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  How self-generated thought shapes mood - The relation between mind-wandering and mood depends on the socio-temporal content of thoughts

Ruby, F. J. M., Smallwood, J., Engen, H., & Singer, T. (2013). How self-generated thought shapes mood - The relation between mind-wandering and mood depends on the socio-temporal content of thoughts. PLoS One, 8(10): e77554. doi:10.1371/journal.pone.0077554.

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Item Permalink: http://hdl.handle.net/21.11116/0000-0004-0393-2 Version Permalink: http://hdl.handle.net/21.11116/0000-0004-0394-1
Genre: Journal Article

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Ruby_HowSelf.pdf (Publisher version), 751KB
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© 2013 Ruby et al. This is an open-access article distributed under the terms of the Creative Commons Attribution License, which permits unrestricted use, distribution, and reproduction in any medium, provided the original author and source are credited.

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 Creators:
Ruby, Florence J. M.1, 2, Author              
Smallwood, Jonathan1, 2, Author              
Engen, Haakon1, Author              
Singer, Tania1, Author              
Affiliations:
1Department Social Neuroscience, MPI for Human Cognitive and Brain Sciences, Max Planck Society, ou_634552              
2Department of Psychology, University of York, Heslington, United Kingdom, ou_persistent22              

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 Abstract: Recent work has highlighted that the generation of thoughts unrelated to the current environment may be both a cause and a consequence of unhappiness. The current study used lag analysis to examine whether the relationship between self-generated thought and negative affect depends on the content of the thoughts themselves. We found that the emotional content could strongly predict subsequent mood (e.g. negative thoughts were associated with subsequent negative mood). However, this direct relationship was modulated by the socio-temporal content of the thoughts: thoughts that were past- and other-related were associated with subsequent negative mood, even if current thought content was positive. By contrast, future- and self-related thoughts preceded improvements of mood, even when current thought content was negative. These results highlight the important link between self-generated thought and mood and suggest that the socio-temporal content plays an important role in determining whether an individual's future affective state will be happy or sad.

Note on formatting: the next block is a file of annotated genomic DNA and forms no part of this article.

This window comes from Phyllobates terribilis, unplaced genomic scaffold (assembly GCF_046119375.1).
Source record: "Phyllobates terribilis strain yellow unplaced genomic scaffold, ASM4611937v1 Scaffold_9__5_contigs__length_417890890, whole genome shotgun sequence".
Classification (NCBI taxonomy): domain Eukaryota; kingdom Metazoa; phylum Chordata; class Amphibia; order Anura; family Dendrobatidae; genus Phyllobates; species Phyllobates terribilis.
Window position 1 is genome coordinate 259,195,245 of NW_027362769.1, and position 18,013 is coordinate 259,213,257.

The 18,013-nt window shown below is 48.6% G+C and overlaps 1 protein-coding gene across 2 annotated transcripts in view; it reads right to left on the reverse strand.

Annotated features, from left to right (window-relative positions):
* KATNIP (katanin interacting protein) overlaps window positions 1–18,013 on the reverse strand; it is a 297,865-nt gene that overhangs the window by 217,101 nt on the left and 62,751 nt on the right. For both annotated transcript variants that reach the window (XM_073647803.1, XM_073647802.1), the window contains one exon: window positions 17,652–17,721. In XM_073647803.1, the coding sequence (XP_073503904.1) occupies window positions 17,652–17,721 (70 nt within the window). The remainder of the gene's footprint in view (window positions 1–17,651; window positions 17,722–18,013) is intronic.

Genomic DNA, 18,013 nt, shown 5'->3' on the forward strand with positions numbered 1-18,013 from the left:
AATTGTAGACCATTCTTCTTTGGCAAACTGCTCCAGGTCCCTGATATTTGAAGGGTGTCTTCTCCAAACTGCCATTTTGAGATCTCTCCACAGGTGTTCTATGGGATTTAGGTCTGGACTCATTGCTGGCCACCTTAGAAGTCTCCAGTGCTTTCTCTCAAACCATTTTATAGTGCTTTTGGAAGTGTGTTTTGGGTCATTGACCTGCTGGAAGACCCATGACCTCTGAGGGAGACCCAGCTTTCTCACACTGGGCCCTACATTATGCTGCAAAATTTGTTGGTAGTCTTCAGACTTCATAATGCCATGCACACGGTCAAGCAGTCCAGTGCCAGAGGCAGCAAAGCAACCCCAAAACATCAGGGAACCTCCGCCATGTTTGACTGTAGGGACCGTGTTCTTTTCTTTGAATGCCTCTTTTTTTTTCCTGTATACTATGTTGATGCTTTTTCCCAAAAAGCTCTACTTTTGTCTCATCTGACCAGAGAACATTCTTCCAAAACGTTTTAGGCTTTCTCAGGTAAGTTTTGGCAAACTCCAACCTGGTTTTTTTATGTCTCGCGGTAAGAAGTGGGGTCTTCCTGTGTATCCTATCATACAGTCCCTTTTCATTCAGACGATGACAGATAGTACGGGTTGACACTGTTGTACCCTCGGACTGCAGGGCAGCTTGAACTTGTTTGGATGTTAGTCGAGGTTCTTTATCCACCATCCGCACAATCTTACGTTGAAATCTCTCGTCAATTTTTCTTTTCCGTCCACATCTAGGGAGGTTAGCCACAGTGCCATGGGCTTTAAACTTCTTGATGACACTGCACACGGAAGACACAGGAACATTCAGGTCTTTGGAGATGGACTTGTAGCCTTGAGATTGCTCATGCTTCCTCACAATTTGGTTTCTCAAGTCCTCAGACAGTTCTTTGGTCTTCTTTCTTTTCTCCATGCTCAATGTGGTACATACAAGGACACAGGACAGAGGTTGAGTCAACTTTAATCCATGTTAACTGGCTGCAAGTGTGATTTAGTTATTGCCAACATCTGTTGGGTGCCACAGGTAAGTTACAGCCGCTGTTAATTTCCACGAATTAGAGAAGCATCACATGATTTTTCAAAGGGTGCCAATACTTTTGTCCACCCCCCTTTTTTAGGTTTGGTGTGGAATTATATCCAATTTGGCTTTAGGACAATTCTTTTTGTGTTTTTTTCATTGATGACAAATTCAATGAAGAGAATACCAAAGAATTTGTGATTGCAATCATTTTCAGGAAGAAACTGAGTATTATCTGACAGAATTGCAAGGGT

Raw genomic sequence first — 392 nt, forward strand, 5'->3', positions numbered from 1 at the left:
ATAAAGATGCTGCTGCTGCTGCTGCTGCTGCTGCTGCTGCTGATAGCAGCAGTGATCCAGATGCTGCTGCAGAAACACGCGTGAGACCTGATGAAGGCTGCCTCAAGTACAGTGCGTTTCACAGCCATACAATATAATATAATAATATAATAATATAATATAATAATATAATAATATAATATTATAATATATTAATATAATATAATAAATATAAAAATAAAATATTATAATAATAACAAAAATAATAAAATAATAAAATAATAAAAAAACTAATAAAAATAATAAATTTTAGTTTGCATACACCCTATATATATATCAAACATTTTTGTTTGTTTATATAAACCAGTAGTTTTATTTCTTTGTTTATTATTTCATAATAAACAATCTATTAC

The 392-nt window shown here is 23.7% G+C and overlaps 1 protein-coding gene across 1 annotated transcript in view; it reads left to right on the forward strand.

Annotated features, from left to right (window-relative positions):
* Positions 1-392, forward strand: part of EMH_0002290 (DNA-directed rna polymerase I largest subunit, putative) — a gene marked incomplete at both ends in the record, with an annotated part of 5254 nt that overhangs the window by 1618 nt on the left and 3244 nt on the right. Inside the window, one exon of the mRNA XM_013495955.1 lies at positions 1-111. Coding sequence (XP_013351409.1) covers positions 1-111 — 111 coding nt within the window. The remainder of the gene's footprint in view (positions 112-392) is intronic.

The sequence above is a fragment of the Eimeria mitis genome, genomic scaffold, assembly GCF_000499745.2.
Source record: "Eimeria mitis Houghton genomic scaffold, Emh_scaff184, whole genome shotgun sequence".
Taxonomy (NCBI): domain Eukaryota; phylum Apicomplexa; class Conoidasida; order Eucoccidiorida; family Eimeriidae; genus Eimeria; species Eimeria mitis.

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Language(s): eng - English
 Dates: 2013-03-262013-09-032013-10-23
 Publication Status: Published online
 Pages: -
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 Table of Contents: -
 Rev. Method: Peer
 Identifiers: DOI: 10.1371/journal.pone.0077554
PMID: 24194889
PMC: PMC3806791
Other: eCollection 2013
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Title: PLoS One
Source Genre: Journal
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Publ. Info: San Francisco, CA : Public Library of Science
Pages: - Volume / Issue: 8 (10) Sequence Number: e77554 Start / End Page: - Identifier: ISSN: 1932-6203
CoNE: /journals/resource/1000000000277850